Here's one for starters. I totally love The Devil Queen ("How my wife and I sold our souls to the Queen Anne Victorian we tried to save"). This Arkansas guy is right on my wavelength:
“So, today my wife and I are going to try to borrow even more money for the Queen. It's a lunch "meeting," and I hope that I'll be calm enough to eat & not be sick at the table. If we don't get the money, we are screwed, and, if we do get it, we may be screwed.”
Ahahahaha. Now that's life as we know it. This too:
“This whole experience is becoming more and more like a bad, made-for-TV movie. Monty Python meets the Money Pit maybe. It just struck me how odd it all is. I have never talked to anyone that has had their financier stalk them by airplane. A lot of the day to day stuff with the Queen is your typical home renovation fare. In hind sight, a lot of it isn't.”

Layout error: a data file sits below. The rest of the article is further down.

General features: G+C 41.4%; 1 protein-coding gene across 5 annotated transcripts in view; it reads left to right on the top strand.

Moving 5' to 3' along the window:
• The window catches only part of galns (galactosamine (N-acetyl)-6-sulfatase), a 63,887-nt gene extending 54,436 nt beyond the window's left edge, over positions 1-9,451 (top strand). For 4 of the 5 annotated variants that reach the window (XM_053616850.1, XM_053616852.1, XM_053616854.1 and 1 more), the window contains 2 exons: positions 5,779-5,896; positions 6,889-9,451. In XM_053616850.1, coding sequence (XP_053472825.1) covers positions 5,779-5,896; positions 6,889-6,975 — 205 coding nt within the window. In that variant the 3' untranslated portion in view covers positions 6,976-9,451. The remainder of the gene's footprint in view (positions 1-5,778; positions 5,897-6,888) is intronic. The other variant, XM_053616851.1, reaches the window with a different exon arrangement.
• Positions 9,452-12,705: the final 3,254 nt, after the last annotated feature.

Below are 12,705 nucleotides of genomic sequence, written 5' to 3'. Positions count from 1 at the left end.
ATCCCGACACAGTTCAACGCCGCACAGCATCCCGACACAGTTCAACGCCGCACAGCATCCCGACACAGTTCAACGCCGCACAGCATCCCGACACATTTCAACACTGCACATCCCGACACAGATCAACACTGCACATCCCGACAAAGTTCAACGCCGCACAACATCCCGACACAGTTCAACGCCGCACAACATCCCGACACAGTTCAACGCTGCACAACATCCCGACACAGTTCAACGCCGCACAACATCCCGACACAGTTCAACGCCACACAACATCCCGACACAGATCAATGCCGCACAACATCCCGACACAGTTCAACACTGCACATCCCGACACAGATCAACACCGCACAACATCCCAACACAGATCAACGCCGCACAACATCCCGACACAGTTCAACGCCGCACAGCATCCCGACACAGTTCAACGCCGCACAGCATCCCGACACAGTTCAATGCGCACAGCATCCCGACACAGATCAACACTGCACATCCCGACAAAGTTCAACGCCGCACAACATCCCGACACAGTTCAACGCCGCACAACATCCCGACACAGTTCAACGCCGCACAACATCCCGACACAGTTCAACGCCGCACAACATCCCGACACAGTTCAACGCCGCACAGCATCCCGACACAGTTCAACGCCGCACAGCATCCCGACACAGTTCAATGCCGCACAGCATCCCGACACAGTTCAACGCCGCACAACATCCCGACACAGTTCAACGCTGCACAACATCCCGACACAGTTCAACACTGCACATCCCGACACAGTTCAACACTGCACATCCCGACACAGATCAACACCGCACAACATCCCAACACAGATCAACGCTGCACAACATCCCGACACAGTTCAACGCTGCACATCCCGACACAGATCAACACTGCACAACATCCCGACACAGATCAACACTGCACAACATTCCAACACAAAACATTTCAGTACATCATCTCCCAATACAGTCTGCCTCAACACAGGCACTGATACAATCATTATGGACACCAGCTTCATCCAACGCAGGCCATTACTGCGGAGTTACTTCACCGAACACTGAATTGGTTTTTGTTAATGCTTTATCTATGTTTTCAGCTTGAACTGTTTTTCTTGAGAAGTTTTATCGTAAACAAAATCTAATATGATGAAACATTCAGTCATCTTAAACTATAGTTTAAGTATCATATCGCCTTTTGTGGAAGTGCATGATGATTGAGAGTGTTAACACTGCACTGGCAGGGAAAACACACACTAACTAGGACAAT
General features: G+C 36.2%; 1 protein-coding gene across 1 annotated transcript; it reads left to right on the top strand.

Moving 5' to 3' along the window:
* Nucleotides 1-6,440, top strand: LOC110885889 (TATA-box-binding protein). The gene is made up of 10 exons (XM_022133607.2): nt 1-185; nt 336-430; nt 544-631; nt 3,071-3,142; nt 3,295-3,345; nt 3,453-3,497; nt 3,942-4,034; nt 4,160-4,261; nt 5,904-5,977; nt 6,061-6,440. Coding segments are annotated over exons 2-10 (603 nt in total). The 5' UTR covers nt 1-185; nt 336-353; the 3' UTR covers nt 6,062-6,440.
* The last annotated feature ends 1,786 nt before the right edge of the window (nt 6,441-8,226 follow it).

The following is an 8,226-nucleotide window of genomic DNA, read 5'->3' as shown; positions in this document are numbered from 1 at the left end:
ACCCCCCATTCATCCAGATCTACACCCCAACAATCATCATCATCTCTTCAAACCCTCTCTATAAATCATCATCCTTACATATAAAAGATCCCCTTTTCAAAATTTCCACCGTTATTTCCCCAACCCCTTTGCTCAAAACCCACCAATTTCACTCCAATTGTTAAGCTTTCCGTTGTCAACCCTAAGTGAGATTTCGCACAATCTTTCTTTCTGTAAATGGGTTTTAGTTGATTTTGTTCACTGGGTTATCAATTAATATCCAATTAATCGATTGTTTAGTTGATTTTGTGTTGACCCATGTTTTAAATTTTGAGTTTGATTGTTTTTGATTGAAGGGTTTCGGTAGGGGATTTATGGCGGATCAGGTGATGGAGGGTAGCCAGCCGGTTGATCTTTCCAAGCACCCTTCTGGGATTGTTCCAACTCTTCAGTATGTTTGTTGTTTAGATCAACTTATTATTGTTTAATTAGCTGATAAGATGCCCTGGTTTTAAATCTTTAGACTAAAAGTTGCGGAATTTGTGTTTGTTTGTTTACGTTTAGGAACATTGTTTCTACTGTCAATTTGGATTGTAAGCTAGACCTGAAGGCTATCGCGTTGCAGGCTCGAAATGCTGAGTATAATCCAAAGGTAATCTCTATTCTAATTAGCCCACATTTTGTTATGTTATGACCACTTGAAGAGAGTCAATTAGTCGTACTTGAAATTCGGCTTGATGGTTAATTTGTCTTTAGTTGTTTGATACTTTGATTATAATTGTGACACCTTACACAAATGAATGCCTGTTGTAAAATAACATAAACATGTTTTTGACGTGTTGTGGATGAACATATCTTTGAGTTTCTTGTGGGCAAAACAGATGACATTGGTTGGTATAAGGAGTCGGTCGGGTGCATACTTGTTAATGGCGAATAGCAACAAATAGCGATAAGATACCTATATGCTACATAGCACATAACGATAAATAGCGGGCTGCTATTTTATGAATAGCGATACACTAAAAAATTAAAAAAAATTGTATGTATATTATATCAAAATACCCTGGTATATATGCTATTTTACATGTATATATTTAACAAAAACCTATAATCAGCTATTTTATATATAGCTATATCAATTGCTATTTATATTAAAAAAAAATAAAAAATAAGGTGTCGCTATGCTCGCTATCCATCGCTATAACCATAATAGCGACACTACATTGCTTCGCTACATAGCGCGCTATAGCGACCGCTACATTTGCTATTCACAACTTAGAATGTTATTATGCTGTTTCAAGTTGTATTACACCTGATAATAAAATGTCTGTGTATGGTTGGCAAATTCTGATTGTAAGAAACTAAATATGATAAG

The story of the financier and the airplane is delicious; check it out. And look for more links TK.
Which is journalist slang for "to come" (why not "TC"?--I forget), which reminds me I have work to do. And it isn't sanding.
And you may find yourself living in a shotgun shack
And you may find yourself in another part of the world
And you may find yourself behind the wheel of a large automobile
And you may find yourself in a beautiful house, with a beautiful wife
And you may ask yourself-Well...How did I get here?
--"Once in a Lifetime," Talking Heads